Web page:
Baron’s airline nourishment of choice includes edamame, nuts and seeds, muffins, bagels, sandwiches, and fruit (consumed before boarding an international flight)—all packed in reusable containers. For flights longer than five hours, she’ll pack a full meal—in a reusable container, of course.
At the hotel
1. Choose eco-friendly accommodations
Convenience often comes at the expense of the environment, and hotels offer nothing if not convenience. Some, however, are implementing systems to reduce the severity of their impact. For instance, the Sheraton Hotel in San Diego turns 100 percent of its food waste into compost. (Ahem, other Sheratons! Follow suit!) The Vancouver-based Listel Hotel, meanwhile, utilizes solar panels and a heat-capture program to reduce its energy footprint, features restaurants that boast sustainable, local menus, and has been zero waste since 2011. Then there’s the 1 Hotel Brooklyn Bridge, which runs entirely on wind power, utilizes a rainwater reclamation system, and does not offer a single plastic water bottle anywhere on-site. (Other properties in the 1 Hotel group, are likewise environmentally friendly.) And at the Andaz Maui at Wailea Resort, the first LEED-certified property in all of Hawaii, food waste is composted for gardening, and glassware is made from recycled wine bottles.
If you can’t find an eco-conscious accommodation, consider booking an Airbnb or other rental property—generally considered to be the greener option—instead. According to one study, Airbnb guests in North America saved 270 Olympic-size-pools worth of water and reduced greenhouse gas emissions equivalent to 33,000 cars in just one year.
2. Pack your own toiletries
You check in to a hotel, use the mini toiletry bottles once or twice, and leave—what happens next? According to Clean the World, an organization that upcycles soaps and toiletries from hotels to those who could use them, these bottles are destined for the garbage.
Though some hotels are moving away from individually-packaged toiletries in favor of dispensers that can be refilled while others are working to recycle their minis—(though plastic recycling is a bit of a myth)—you can’t count on either scenario when you travel. To avoid the unnecessary waste generated by your short-term toiletry use, Ristow recommends bringing your own shampoo, conditioner, soap, etc. “I keep [my soap] in a travel tin that comes with me on every trip, so I never have to unwrap a small plastic-packaged bar of hotel bathroom soap,” she says. “The same thing goes for shampoo and conditioner—bringing your own from home, decanted into reusable containers, is definitely the way to go.”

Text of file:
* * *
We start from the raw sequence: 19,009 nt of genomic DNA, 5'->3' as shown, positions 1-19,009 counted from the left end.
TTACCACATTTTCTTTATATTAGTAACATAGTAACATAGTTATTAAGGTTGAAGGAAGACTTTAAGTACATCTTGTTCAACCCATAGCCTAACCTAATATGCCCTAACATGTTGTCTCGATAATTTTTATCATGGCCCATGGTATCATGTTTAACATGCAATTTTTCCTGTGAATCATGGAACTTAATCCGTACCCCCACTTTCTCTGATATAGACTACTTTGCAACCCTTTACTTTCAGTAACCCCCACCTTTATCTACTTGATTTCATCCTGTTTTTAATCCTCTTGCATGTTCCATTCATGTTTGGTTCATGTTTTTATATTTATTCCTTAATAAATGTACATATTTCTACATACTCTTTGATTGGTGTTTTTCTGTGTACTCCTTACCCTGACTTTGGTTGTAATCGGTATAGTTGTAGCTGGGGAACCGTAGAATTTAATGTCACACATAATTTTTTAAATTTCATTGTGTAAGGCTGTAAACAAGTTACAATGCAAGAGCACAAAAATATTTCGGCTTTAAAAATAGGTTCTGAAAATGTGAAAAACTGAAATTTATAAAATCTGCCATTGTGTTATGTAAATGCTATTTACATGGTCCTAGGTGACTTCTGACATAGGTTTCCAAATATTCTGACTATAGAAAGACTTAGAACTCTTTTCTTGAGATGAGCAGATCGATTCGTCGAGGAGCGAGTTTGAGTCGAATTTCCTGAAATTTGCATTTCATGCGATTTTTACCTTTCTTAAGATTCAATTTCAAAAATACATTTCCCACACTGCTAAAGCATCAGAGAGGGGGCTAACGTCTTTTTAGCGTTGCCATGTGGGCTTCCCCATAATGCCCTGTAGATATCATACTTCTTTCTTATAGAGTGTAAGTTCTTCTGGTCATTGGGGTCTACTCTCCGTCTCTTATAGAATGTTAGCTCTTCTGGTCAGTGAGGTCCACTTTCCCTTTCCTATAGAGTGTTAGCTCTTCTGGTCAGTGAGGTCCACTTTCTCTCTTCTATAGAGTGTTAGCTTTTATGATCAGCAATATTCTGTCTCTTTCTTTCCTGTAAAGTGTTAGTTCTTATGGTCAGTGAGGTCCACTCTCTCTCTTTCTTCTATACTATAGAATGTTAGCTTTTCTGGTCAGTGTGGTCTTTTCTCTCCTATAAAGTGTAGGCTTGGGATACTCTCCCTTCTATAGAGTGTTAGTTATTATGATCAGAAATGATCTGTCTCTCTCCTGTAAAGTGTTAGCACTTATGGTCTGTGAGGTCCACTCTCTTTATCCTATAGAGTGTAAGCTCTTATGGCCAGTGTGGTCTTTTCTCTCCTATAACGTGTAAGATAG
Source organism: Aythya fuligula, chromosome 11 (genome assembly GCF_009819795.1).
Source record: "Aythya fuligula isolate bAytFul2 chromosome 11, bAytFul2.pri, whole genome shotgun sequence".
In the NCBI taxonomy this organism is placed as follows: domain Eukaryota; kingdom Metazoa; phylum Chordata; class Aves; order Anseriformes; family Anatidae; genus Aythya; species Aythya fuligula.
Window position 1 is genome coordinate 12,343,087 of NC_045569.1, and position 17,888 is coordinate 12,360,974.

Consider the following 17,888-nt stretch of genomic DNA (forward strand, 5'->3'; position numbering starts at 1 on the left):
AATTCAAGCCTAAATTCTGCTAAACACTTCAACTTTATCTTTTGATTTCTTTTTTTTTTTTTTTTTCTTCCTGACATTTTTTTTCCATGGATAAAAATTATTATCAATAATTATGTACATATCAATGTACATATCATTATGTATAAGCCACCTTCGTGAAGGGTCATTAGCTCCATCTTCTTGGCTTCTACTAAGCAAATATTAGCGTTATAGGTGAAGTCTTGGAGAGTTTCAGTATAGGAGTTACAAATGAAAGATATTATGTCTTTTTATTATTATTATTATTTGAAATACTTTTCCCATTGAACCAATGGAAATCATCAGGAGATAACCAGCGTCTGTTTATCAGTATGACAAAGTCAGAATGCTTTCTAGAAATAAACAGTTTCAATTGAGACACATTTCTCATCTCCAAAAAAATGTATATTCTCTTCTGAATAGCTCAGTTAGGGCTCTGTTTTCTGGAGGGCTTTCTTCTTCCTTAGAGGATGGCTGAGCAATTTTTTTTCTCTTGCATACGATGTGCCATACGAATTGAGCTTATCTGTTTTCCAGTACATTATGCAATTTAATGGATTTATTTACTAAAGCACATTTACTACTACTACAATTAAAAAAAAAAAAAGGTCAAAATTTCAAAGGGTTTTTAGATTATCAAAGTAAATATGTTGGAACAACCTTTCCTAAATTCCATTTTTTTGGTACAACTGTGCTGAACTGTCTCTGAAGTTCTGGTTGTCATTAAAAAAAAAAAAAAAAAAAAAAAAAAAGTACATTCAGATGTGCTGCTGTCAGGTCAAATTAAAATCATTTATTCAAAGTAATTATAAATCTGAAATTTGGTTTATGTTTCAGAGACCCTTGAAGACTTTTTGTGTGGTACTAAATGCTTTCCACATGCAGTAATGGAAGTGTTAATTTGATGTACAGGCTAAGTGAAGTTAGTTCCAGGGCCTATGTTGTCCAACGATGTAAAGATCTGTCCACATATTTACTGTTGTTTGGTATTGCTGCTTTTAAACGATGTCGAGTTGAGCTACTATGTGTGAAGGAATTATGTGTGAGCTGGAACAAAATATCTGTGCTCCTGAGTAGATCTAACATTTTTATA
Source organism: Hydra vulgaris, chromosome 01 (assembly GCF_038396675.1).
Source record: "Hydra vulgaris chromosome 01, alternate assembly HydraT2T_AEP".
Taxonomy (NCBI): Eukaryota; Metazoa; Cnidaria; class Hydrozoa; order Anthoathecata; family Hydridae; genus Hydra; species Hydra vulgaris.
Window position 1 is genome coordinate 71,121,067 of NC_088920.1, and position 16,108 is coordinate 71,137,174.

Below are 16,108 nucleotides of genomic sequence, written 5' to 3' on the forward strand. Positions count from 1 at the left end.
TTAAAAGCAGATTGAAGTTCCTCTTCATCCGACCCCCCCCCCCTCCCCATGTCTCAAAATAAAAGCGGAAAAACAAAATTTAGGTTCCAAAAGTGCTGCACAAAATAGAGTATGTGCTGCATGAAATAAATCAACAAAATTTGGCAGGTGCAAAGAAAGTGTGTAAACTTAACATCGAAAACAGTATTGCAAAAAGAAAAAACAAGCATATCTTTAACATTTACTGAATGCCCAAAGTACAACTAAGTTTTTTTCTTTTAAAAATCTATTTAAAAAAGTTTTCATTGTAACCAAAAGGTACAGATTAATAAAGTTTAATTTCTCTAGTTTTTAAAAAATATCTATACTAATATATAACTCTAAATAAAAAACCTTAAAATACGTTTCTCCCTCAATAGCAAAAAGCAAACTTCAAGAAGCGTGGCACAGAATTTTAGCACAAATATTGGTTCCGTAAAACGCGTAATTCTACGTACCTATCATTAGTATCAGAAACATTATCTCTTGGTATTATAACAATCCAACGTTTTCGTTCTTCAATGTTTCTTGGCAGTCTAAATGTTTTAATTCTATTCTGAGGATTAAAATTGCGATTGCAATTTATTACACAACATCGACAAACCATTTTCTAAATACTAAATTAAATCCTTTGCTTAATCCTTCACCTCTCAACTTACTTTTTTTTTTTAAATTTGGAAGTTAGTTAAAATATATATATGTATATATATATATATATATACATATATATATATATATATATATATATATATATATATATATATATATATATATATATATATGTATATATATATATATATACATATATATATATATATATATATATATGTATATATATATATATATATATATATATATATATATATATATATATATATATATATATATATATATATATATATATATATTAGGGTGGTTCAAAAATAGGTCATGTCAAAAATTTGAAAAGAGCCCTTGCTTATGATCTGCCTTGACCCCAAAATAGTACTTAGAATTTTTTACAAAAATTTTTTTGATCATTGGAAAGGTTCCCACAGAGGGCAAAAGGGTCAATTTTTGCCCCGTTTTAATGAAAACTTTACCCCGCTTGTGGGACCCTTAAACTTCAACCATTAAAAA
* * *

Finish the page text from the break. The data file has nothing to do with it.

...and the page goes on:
3. Recycle your in-room trash
Since it’s rare to see a recycling bin inside a hotel room, Ristow recommends taking things into your own hands. “Save papers and other recyclables to recycle in the lobby or while out and about.”
4. Ask for help
Hotel employees, Baron reminds me, aim to make your stay as comfortable as possible—so you can enlist them to help you in your eco efforts. “I’ll ask the hotel to bring me filtered water in a pitcher instead of plastic water bottles,” she says. “I also make sure to let cleaning staff know not to change my linens every day.”
Out and about
1. Carry your zero-waste kit everywhere
Or, at least, some version of it. Baron tells me she usually brings just her water bottle and reusable fork, though sometimes, if she knows she’s going to be eating street food at a festival or a market, she’ll bring a metal food container as well.
2. Eat like the locals
Sad but true: if you’re eating sushi in Florence, it was probably flown in from various parts of the world and therefore carries a sizable carbon footprint. To avoid this, eat what the locals eat whenever possible, says zero-waste expert Anita Vandyke. If you’re staying in an accommodation with a kitchen, look for fresh produce in small markets to cook at home for at least some percentage of your trip.
3. Learn key phrases in the local language
Unless you’re visiting California, odds are your drinks will be served with straws, your to-go food will come in tons of packaging, and the shop clerk will hand you a single-use bag. In order to avoid awkward rejections or waste you can’t stop in time, Vandyke suggests learning a few key phrases in the local language, e.g. “No straw, please.”
4. Sightsee by bike
One of the best ways to see a city is by bike, and it just so happens to be one of the most eco-friendly, too. Many cities offer bike tours that can give you insights you may not have gained if you solely traveled via taxi. You can often rent bikes to explore on your own as well. If you must use four-wheeled transport while out and about, opt for public transportation versus private car whenever possible (it’s good advice to implement at home, too!). Or, take a Lyft—its carbon neutral!
Wanna replace your planes with trains? Start with this epic cross-country trip. Or, you could always go wheels-free and hike to Canada.